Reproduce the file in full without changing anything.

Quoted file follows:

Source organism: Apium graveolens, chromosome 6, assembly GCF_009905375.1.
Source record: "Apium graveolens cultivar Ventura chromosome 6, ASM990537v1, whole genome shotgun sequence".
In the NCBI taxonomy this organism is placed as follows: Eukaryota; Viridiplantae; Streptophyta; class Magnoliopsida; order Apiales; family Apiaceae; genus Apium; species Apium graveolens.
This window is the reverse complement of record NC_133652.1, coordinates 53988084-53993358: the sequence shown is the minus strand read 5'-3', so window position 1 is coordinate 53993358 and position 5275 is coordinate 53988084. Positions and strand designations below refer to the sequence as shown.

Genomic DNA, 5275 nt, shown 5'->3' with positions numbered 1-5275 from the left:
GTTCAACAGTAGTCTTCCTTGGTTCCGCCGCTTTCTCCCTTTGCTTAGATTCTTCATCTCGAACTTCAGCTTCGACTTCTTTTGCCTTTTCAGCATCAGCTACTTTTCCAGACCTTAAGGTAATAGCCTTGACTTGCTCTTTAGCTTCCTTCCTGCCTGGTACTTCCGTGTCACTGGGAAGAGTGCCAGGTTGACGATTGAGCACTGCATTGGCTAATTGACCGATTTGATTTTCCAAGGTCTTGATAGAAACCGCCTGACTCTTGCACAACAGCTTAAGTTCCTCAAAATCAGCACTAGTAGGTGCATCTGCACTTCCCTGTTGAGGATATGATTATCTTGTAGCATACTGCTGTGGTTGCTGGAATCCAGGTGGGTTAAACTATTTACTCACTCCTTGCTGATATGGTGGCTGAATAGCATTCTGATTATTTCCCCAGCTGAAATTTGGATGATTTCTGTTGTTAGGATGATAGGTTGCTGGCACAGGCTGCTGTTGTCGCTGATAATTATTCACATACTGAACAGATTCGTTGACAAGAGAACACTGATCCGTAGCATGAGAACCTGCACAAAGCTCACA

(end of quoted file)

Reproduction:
Source organism: Apium graveolens, chromosome 6, assembly GCF_009905375.1.
Source record: "Apium graveolens cultivar Ventura chromosome 6, ASM990537v1, whole genome shotgun sequence".
In the NCBI taxonomy this organism is placed as follows: Eukaryota; Viridiplantae; Streptophyta; class Magnoliopsida; order Apiales; family Apiaceae; genus Apium; species Apium graveolens.
This window is the reverse complement of record NC_133652.1, coordinates 53988084-53993358: the sequence shown is the minus strand read 5'-3', so window position 1 is coordinate 53993358 and position 5275 is coordinate 53988084. Positions and strand designations below refer to the sequence as shown.

Genomic DNA, 5275 nt, shown 5'->3' with positions numbered 1-5275 from the left:
GTTCAACAGTAGTCTTCCTTGGTTCCGCCGCTTTCTCCCTTTGCTTAGATTCTTCATCTCGAACTTCAGCTTCGACTTCTTTTGCCTTTTCAGCATCAGCTACTTTTCCAGACCTTAAGGTAATAGCCTTGACTTGCTCTTTAGCTTCCTTCCTGCCTGGTACTTCCGTGTCACTGGGAAGAGTGCCAGGTTGACGATTGAGCACTGCATTGGCTAATTGACCGATTTGATTTTCCAAGGTCTTGATAGAAACCGCCTGACTCTTGCACAACAGCTTAAGTTCCTCAAAATCAGCACTAGTAGGTGCATCTGCACTTCCCTGTTGAGGATATGATTATCTTGTAGCATACTGCTGTGGTTGCTGGAATCCAGGTGGGTTAAACTATTTACTCACTCCTTGCTGATATGGTGGCTGAATAGCATTCTGATTATTTCCCCAGCTGAAATTTGGATGATTTCTGTTGTTAGGATGATAGGTTGCTGGCACAGGCTGCTGTTGTCGCTGATAATTATTCACATACTGAACAGATTCGTTGACAAGAGAACACTGATCCGTAGCATGAGAACCTGCACAAAGCTCACA